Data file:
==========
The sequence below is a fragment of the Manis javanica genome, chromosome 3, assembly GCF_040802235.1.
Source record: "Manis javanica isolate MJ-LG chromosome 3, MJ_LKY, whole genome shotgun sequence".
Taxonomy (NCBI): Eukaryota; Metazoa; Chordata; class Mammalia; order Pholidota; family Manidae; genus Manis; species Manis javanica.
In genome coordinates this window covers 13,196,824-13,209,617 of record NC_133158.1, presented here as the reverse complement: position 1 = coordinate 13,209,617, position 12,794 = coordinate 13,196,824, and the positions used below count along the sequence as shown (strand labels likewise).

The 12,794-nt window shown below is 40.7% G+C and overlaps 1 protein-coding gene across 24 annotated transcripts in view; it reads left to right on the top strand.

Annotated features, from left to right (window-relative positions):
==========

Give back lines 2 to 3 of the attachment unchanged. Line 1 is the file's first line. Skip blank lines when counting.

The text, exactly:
Source record: "Manis javanica isolate MJ-LG chromosome 3, MJ_LKY, whole genome shotgun sequence".
Taxonomy (NCBI): Eukaryota; Metazoa; Chordata; class Mammalia; order Pholidota; family Manidae; genus Manis; species Manis javanica.